Indeed, God makes it clear to Samuel, that he has rejected Saul’s kingship. Samuel should not grieve over Saul. It’s time to move on. God is always on the move. How often are we like Samuel, grieving for a past that has gone, a past that may be did not work out as we intended it? God is looking to do a new thing. As we strain to see what the post covid world looks like, we ought not to be too in awe of what has gone before but rather look forward with excitement to the new things that God may be wanting to do in our lives and in the life of his church. Can you remember that sense of anticipation as you looked forward to the long summer holidays as a child or some special treat or the arrival of a favoured aunt? Can we not rekindle some of that hopeful joy as we look forward to all that God has planned for us?

Samuel is then directed to fill his horn with oil again, just as he had done for Saul, but this time to head for Bethlehem and to the house of Jesse. Jesse was the grandson of Boaz and Ruth. Ruth was the determined Moabite who remained with her mother-in-law, Naomi when she returned as a widow to Judah. Naomi does a bit of match making and sets Ruth up with Boaz. The whole tale is told in the touching and moving short book of Ruth.

God directs Samuel to Jesse’s house because as he puts it: ‘I have provided for myself a king from among his sons’ (1 Samuel 16.1) This time the choice of a king would be the Lords and not left to human choosing. Samuel is understandably diffident. ‘What if Saul hears about this?’ What indeed! Saul was becoming more unstable by the minute. What violence he might turn his hand to was anyone’s guess. The Lord suggests Samuel takes along a heifer to sacrifice. In other words, he goes under the cloak of religion.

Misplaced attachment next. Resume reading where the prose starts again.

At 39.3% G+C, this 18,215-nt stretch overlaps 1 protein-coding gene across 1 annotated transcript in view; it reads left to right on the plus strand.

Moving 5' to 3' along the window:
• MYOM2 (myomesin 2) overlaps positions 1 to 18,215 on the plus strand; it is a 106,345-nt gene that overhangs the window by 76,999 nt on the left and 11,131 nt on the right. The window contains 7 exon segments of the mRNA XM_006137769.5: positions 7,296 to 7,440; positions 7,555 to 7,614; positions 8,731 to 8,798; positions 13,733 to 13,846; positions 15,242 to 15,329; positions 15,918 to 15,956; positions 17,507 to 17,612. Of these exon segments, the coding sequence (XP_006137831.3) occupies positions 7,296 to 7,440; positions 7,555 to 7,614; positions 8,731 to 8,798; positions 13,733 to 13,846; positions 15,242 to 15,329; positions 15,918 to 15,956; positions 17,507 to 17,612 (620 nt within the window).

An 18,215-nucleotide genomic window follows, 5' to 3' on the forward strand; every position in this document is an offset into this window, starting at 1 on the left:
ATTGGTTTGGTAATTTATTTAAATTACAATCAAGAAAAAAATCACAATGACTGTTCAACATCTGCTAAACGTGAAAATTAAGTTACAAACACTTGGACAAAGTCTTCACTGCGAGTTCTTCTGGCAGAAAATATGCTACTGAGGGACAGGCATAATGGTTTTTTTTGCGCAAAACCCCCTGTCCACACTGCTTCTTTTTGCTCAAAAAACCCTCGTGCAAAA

Samuel arrives in Bethlehem and meets with Jesse and his family, peaceably, under the guise of a religious ceremony. The sons are brought out one by one. Eliab comes first and Samuel thinks yes…he looks like a king. But God says: ‘Do not look on his appearance, or on the height of his stature because I have rejected him.’ (1 Samuel 16.7) Eliab might look the part, but he fails the divine selection board…as do all the rest and the whole exercise looks like being a waste of time, but there is still one more son except he’s the youngest, the lad who was left to mind the sheep. He is sent for, and he is not bad looking either; ‘ruddy and had beautiful eyes and was handsome.’  (1 Samuel 16.12) The Lord indicates that this is the one. Samuel anoints him and the Spirit of the Lord came upon David from that day forward.